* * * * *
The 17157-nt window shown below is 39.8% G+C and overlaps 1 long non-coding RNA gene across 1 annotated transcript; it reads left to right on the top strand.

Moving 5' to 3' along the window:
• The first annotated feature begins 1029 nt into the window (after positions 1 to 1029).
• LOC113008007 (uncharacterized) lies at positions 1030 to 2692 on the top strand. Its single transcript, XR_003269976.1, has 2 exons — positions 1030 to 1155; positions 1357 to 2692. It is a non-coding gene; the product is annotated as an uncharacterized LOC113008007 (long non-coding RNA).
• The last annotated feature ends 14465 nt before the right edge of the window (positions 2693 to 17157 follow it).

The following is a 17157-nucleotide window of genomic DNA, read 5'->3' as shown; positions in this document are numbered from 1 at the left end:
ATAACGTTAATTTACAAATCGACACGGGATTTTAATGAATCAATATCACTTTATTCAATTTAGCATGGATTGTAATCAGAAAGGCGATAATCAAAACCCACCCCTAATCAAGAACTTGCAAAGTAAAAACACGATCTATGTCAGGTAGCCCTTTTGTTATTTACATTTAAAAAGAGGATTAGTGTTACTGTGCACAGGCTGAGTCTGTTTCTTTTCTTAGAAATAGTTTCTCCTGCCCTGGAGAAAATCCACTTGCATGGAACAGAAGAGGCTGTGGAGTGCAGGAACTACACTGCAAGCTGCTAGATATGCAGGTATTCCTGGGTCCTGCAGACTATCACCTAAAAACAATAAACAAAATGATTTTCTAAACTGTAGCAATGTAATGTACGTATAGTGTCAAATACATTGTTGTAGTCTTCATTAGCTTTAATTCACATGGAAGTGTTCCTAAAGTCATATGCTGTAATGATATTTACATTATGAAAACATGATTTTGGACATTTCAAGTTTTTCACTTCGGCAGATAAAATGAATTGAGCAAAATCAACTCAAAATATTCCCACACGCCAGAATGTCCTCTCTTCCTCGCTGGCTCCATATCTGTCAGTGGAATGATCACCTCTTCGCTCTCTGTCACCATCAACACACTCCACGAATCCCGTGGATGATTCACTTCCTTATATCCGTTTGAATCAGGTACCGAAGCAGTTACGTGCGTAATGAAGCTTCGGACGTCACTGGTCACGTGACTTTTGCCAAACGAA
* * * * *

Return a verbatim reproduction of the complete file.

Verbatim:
The 17157-nt window shown below is 39.8% G+C and overlaps 1 long non-coding RNA gene across 1 annotated transcript; it reads left to right on the top strand.

Moving 5' to 3' along the window:
• The first annotated feature begins 1029 nt into the window (after positions 1 to 1029).
• LOC113008007 (uncharacterized) lies at positions 1030 to 2692 on the top strand. Its single transcript, XR_003269976.1, has 2 exons — positions 1030 to 1155; positions 1357 to 2692. It is a non-coding gene; the product is annotated as an uncharacterized LOC113008007 (long non-coding RNA).
• The last annotated feature ends 14465 nt before the right edge of the window (positions 2693 to 17157 follow it).

The following is a 17157-nucleotide window of genomic DNA, read 5'->3' as shown; positions in this document are numbered from 1 at the left end:
ATAACGTTAATTTACAAATCGACACGGGATTTTAATGAATCAATATCACTTTATTCAATTTAGCATGGATTGTAATCAGAAAGGCGATAATCAAAACCCACCCCTAATCAAGAACTTGCAAAGTAAAAACACGATCTATGTCAGGTAGCCCTTTTGTTATTTACATTTAAAAAGAGGATTAGTGTTACTGTGCACAGGCTGAGTCTGTTTCTTTTCTTAGAAATAGTTTCTCCTGCCCTGGAGAAAATCCACTTGCATGGAACAGAAGAGGCTGTGGAGTGCAGGAACTACACTGCAAGCTGCTAGATATGCAGGTATTCCTGGGTCCTGCAGACTATCACCTAAAAACAATAAACAAAATGATTTTCTAAACTGTAGCAATGTAATGTACGTATAGTGTCAAATACATTGTTGTAGTCTTCATTAGCTTTAATTCACATGGAAGTGTTCCTAAAGTCATATGCTGTAATGATATTTACATTATGAAAACATGATTTTGGACATTTCAAGTTTTTCACTTCGGCAGATAAAATGAATTGAGCAAAATCAACTCAAAATATTCCCACACGCCAGAATGTCCTCTCTTCCTCGCTGGCTCCATATCTGTCAGTGGAATGATCACCTCTTCGCTCTCTGTCACCATCAACACACTCCACGAATCCCGTGGATGATTCACTTCCTTATATCCGTTTGAATCAGGTACCGAAGCAGTTACGTGCGTAATGAAGCTTCGGACGTCACTGGTCACGTGACTTTTGCCAAACGAA